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Can we sue prior owners for lying on disclosure statement?

Lancaster, NY |

The sellers stated that they had the septic pumped in spring 2012 and frequency of pumping was every 2 years (this is what they wrote on disclosure statement). We closed in August 2012 and by September there were and have since been problems. Our neighbor told us that when the dye test was done the owners ran the water down the driveway and not into the septic. The 1st septic company we had here had just so happened to be here in 2009 for the sellers and had informed them that their system was in rough shape and overtaken by roots and needed to be pumped. This company wrote up a sheet for us stating our system had not been pumped in several years. I spoke to the man from the health dept who did the test and the sellers told him they had not pumped in 7 years. They lied can we sue?

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Attorney answers 5

Posted

You'd have to retain a lawyer to do some research because usually those representations may be barred by your own inspections and the closing of title except for certain exemptions for "environmental conditions" like hazardous waste disposal and petroleum spills or tank leaks, but lying on a disclosure statement may be actionable if the lies were blatant and false and the former owners knew or should have known those representations about the septic system were false or negligent of the true factual disclosure. Worth a couple of hours of attorney research and seeing whether there is any case law on point. What are the damages to fix? Perhaps a small claims action in the $3,000 - $5,000 jurisdictional range may work for you (the amount depends on local court jurisdiction in your area, whether it's a city/village or Town).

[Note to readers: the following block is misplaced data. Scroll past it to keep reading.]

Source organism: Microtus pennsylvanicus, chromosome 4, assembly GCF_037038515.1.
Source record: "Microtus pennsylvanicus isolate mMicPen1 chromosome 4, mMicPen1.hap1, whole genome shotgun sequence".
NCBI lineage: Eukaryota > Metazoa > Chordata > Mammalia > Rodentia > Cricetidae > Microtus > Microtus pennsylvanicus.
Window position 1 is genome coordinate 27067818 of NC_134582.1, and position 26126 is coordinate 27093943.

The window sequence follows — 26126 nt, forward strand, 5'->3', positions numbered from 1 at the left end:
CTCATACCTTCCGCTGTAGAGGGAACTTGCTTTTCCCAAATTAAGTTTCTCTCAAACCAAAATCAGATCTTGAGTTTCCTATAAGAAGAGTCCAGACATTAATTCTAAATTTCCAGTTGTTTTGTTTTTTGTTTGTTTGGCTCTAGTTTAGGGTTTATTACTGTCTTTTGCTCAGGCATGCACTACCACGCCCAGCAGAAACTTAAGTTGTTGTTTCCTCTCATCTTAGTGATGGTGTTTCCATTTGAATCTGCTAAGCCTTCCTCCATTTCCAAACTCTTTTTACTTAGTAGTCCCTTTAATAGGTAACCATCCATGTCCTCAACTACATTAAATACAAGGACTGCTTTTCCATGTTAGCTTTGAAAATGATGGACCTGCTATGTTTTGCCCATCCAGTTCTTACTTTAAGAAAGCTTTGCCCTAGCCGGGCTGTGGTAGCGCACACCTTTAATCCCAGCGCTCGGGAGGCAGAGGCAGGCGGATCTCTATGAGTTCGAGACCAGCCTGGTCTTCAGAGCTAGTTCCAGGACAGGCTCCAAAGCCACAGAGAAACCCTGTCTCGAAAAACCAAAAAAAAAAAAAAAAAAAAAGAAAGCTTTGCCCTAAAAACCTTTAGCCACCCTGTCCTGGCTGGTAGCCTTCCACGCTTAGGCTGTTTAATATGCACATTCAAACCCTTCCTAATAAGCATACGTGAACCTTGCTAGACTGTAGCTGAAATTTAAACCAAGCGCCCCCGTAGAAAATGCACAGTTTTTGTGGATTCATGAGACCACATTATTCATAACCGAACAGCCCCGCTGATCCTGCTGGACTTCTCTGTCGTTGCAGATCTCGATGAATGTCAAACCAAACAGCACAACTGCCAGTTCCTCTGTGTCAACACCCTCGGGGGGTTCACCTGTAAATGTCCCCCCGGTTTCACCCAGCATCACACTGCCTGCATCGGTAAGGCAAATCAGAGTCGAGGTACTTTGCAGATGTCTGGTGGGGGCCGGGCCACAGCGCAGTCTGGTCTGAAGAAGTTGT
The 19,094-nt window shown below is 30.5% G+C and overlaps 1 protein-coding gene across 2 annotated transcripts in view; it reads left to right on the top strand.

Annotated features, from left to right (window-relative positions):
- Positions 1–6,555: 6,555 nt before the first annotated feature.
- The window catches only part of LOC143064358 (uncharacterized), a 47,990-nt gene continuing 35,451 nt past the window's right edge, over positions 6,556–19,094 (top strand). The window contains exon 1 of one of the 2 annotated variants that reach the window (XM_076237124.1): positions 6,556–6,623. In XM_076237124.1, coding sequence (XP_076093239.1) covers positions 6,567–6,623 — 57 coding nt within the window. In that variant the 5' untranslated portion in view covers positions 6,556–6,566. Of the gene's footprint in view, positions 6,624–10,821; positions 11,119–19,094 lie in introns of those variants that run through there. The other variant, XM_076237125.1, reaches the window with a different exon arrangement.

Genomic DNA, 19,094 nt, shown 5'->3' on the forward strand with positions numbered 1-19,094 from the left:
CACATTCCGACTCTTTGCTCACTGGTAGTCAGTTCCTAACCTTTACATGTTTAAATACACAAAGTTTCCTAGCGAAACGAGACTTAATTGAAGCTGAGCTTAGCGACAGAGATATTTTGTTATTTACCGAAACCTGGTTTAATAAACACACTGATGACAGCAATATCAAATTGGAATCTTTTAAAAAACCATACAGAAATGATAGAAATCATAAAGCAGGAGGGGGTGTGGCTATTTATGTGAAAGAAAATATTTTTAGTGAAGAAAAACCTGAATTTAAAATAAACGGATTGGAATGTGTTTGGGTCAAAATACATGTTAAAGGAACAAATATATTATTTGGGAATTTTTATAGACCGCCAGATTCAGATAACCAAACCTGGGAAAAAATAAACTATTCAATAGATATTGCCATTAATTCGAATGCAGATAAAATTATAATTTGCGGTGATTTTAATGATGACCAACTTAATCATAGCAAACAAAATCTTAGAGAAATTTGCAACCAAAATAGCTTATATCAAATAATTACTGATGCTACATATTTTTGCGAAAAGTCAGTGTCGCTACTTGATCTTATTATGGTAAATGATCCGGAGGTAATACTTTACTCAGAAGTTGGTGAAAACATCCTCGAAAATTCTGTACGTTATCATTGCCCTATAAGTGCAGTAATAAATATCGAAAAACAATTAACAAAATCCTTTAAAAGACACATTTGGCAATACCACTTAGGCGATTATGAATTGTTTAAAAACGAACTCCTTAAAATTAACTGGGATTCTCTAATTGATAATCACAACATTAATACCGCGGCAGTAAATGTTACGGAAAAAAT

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Steven Warren Smollens

Steven Warren Smollens

Posted

Will be at West Mountain Saturday for a daughter competing in a race.

Jack Richard Lebowitz

Jack Richard Lebowitz

Posted

Awesome! Maybe we can meet and I'll buy you a drink! One of my close friends and colleagues had a daughter that grew up ski racing, so I'm very familiar with the parents hanging out scene. Call the phone # on my website and give me your cell phone number, Steve!

Steven Warren Smollens

Steven Warren Smollens

Posted

Will do.

Posted

Yes you can sue. But first speak to a real estate lawyer to determine if it is worth it. What will it cost to litigate versus what can you recover and what are the chances of winning.

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Posted

Yes, you can sue. Based on your facts, it is likely you will be successful. You will still need to prove your damages, however.

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Posted

Yes you can sue under the property condition disclosure act. Hire a real estate litigator as soon as possible.

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Posted

I have experience with this type of case. A case like you describe is fact dependent, and the legal standard is demanding. That said, a lawsuit is possible, but without a review of your contract, deed and other relevant documentation, it's impossible to speculate about the possibility of success.

This communication is intended only to provide general information. No attorney-client relationship is created.

Jack Richard Lebowitz

Jack Richard Lebowitz

Posted

I haven't had experience post closing with this kind of claim outside the regulated context (haz wastes/petroleum discharges or threats of discharge), but looking at §465 of the Real Property Law cited by Mr. Chertok above concerning remedies, it seems that if the seller provides the disclosure statement he is liable only for "willful" failures to provide the disclosure items on the form, which would suggest (to me) that there's no duty to do any investigation supporting the disclosure and you'd have to prove that the misstatements or omissions were not good faith "mistakes" but fraud and deliberate misrepresentation, and then you only owe the actual damages. It would be hard IMO to prove whether someone remembered exactly the last time the septic was pumped out or guessed whether the paint could have been lead paint, etc. So here, I'd think it would be difficult to get more than the cost of a septic pump out and it would be hard to demonstrate the owner knew the system was failing and needed a new, expensive leach field for instance.